## An extract on #consistency

T
{\displaystyle T}
is consistent if and only if there is no formula
{\displaystyle \phi }
such that both
{\displaystyle \phi }
and its negation
{\displaystyle \lnot \phi }
are elements of the set
T
{\displaystyle T}
. Let
A
{\displaystyle A}
be a set of closed sentences (informally "axioms") and
A
{\displaystyle \langle A\rangle }
the set of closed sentences provable from
A
{\displaystyle A}
under some (specified, possibly implicitly) formal deductive system. The set of axioms
A
{\displaystyle A}
is consistent when
A
{\displaystyle \langle A\rangle }
is.
If there exists a deductive system for which these semantic and syntactic definitions are equivalent for any theory formulated in a particular deductive logic, the logic is called complete. The completeness of the sentential calculus was proved by Paul Bernays in 1918 and Emil Post in 1921, while the completeness of predicate calculus was proved by Kurt Gdel in 1930, and consistency proofs for arithmetics restricted with respect to the induction axiom schema were proved by Ackermann (1924), von Neumann (1927) and Herbrand (1931). Stronger logics, such as second-order logic, are not complete.
A consistency proof is a mathematical proof that a particular theory is consistent. The early development of mathematical proof theory was driven by the desire to provide finitary consistency proofs for all of mathematics as part of Hilbert's program. Hilbert's program was strongly impacted by incompleteness theorems, which showed that sufficiently strong proof theories cannot prove their own consistency (provided that they are in fact consistent).
Although consistency can be proved by means of model theory, it is often done in a purely syntactical way, without any need to reference some model of the logic. The cut-elimination (or equivalently the normalization of the underlying calculus if there is one) implies the consistency of the calculus: since there is obviously no cut-free proof of falsity, there is no contradiction in general.

In theories of arithmetic, such as Peano arithmetic, there is an intricate relationship between the consistency of the theory and its completeness. A theory is complete if, for every formula in its language, at least one of or is a logical consequence of the theory.
Presburger arithmetic is an axiom system for the natural numbers under addition. It is both consistent and complete.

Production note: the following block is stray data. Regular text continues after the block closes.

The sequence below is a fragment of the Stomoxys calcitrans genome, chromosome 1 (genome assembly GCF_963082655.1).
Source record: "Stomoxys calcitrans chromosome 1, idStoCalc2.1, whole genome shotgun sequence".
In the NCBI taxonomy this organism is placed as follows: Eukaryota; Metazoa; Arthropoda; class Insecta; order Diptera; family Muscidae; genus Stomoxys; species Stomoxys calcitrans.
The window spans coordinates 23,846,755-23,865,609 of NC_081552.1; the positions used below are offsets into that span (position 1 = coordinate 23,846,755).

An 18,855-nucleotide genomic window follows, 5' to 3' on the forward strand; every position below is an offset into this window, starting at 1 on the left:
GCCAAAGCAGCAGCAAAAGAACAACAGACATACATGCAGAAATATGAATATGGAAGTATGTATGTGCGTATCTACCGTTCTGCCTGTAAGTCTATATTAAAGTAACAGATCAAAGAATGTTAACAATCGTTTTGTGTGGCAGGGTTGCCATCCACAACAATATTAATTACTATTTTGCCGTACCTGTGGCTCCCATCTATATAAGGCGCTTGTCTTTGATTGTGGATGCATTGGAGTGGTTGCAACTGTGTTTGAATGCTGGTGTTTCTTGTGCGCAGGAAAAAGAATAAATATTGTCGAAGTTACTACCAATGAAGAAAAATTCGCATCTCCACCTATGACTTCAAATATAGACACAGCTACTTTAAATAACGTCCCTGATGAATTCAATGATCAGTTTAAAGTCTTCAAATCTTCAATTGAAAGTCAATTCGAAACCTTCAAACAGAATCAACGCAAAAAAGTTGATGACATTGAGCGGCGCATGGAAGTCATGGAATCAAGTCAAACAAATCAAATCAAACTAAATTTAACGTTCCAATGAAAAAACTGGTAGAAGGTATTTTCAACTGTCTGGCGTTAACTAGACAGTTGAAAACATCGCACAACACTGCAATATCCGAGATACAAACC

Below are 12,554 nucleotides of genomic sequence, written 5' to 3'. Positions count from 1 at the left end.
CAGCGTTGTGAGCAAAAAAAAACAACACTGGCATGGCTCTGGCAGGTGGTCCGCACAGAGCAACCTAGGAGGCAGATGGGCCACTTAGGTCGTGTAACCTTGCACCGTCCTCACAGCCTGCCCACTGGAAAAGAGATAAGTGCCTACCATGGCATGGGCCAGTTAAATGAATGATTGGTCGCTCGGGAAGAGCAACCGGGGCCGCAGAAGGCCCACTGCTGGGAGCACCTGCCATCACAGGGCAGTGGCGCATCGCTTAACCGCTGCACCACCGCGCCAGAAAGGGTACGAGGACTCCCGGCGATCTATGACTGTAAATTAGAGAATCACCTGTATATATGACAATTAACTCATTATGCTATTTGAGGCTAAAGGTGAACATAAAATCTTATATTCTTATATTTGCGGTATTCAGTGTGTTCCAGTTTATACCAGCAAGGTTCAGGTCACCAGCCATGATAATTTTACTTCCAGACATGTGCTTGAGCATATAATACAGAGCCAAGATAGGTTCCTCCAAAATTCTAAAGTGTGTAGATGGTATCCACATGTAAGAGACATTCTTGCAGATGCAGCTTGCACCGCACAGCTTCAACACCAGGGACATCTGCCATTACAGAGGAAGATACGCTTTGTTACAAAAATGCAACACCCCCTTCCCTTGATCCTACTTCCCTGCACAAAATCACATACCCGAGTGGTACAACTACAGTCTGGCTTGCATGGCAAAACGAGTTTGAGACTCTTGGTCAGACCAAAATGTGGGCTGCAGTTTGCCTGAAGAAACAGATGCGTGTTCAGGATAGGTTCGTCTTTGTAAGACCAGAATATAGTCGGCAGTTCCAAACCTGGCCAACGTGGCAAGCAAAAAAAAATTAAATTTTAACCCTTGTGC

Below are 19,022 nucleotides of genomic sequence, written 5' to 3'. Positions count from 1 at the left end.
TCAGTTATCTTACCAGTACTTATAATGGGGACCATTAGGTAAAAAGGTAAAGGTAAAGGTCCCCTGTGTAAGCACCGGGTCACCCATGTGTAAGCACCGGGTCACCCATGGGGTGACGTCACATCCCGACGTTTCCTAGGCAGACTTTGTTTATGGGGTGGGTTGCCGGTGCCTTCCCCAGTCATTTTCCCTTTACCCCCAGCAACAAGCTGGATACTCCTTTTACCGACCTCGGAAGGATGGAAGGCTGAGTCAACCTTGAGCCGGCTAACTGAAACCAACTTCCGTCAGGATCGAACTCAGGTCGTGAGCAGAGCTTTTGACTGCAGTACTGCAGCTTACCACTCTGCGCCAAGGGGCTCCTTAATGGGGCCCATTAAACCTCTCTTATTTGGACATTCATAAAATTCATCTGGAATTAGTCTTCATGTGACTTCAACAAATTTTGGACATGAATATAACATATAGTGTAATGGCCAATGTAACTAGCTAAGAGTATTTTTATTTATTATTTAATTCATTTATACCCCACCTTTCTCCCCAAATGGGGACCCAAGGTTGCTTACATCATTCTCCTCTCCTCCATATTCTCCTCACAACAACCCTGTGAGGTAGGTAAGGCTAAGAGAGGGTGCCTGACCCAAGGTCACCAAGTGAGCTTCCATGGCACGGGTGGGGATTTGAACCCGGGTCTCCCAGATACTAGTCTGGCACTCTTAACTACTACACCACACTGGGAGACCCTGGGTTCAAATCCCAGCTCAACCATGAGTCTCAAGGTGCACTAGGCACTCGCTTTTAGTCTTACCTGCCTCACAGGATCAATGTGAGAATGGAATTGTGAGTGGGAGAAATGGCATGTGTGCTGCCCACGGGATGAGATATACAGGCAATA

Gdel's incompleteness theorems show that any sufficiently strong recursively enumerable theory of arithmetic cannot be both complete and consistent. Gdel's theorem applies to the theories of Peano arithmetic (PA) and Primitive recursive arithmetic (PRA), but not to Presburger arithmetic.
Moreover, Gdel's second incompleteness theorem shows that the consistency of sufficiently strong recursively enumerable theories of arithmetic can be tested in a particular way. Such a theory is consistent if and only if it does not prove a particular sentence, called the Gdel sentence of the theory, which is a formalized statement of the claim that the theory is indeed consistent. Thus the consistency of a sufficiently strong, recursively enumerable, consistent theory of arithmetic can never be proven in that system itself. The same result is true for recursively enumerable theories that can describe a strong enough fragment of arithmeticincluding set theories such as ZermeloFraenkel set theory. These set theories cannot prove their own Gdel sentenceprovided that they are consistent, which is generally believed.
Because consistency of ZF is not provable in ZF, the weaker notion relative consistency is interesting in set theory (and in other sufficiently expressive axiomatic systems). If T is a theory and A is an additional axiom, T + A is said to be consistent relative to T (or simply that A is consistent with T) if it can be proved that if T is consistent then T + A is consistent. If both A and A are consistent with T, then A is said to be independent of T.